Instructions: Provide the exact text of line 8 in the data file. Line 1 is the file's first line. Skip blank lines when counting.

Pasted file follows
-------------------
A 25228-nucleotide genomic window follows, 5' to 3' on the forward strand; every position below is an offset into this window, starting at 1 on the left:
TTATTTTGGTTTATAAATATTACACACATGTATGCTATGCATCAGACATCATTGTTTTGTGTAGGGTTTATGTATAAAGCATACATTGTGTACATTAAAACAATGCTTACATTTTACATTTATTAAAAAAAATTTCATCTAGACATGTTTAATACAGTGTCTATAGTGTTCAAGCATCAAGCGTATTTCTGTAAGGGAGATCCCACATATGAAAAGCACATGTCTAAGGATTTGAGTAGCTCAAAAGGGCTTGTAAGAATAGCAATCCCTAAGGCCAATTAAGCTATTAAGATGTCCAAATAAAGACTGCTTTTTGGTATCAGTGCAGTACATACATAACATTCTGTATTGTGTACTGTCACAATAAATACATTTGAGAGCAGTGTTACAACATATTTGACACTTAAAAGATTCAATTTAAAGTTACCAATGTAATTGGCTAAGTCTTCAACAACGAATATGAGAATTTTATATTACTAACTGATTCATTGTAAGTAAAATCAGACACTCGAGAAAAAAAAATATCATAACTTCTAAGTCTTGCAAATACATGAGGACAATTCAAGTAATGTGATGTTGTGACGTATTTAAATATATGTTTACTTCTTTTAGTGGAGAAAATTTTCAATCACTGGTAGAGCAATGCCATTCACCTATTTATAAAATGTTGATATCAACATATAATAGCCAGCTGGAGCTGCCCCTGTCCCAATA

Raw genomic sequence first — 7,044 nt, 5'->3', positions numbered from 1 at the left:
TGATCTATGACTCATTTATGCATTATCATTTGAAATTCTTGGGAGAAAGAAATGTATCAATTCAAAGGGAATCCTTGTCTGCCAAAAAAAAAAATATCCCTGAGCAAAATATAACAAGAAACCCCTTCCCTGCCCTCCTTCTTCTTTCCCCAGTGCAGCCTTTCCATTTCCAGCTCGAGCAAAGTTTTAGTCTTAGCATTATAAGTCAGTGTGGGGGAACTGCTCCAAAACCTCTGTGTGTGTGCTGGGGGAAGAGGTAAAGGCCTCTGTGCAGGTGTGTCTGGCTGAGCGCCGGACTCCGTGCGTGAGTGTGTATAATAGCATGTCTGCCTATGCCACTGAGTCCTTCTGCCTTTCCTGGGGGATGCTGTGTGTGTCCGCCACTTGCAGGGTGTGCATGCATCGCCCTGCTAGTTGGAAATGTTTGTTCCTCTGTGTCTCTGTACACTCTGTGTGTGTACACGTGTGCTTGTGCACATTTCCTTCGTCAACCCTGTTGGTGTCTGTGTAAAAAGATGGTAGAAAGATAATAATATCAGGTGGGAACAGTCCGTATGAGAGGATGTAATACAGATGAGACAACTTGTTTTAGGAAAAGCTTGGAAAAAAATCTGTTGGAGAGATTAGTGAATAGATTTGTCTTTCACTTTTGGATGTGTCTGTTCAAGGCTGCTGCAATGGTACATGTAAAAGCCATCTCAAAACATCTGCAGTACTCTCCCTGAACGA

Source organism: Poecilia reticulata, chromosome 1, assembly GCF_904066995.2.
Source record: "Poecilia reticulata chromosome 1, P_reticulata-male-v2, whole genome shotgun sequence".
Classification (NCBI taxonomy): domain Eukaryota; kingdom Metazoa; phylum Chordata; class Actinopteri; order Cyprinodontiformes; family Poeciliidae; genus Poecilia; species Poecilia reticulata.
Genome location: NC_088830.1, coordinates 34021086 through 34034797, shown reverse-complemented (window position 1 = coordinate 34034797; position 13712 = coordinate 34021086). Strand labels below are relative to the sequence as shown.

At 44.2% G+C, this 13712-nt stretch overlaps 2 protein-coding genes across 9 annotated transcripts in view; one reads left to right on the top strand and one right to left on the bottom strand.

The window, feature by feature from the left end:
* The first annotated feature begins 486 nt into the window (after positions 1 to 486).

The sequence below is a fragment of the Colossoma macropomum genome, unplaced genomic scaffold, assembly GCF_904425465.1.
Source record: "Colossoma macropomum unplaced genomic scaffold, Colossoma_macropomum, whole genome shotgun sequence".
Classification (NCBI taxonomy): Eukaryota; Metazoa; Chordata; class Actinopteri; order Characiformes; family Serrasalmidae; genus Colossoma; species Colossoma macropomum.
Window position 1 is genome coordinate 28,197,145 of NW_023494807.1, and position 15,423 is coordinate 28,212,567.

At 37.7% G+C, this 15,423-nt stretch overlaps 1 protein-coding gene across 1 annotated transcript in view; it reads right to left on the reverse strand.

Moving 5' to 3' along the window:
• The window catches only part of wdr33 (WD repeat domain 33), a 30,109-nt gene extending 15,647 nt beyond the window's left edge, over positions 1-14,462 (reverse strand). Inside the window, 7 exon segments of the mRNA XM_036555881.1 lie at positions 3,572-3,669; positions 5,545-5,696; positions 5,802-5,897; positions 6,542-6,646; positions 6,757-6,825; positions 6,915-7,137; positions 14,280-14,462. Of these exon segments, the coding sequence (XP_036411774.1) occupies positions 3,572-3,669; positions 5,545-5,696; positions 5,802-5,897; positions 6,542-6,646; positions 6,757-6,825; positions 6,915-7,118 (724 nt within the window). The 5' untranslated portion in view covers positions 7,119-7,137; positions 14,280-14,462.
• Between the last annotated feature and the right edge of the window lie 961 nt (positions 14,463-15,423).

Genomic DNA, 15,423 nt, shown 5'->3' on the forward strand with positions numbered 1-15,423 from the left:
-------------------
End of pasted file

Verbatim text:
Genome location: NC_088830.1, coordinates 34021086 through 34034797, shown reverse-complemented (window position 1 = coordinate 34034797; position 13712 = coordinate 34021086). Strand labels below are relative to the sequence as shown.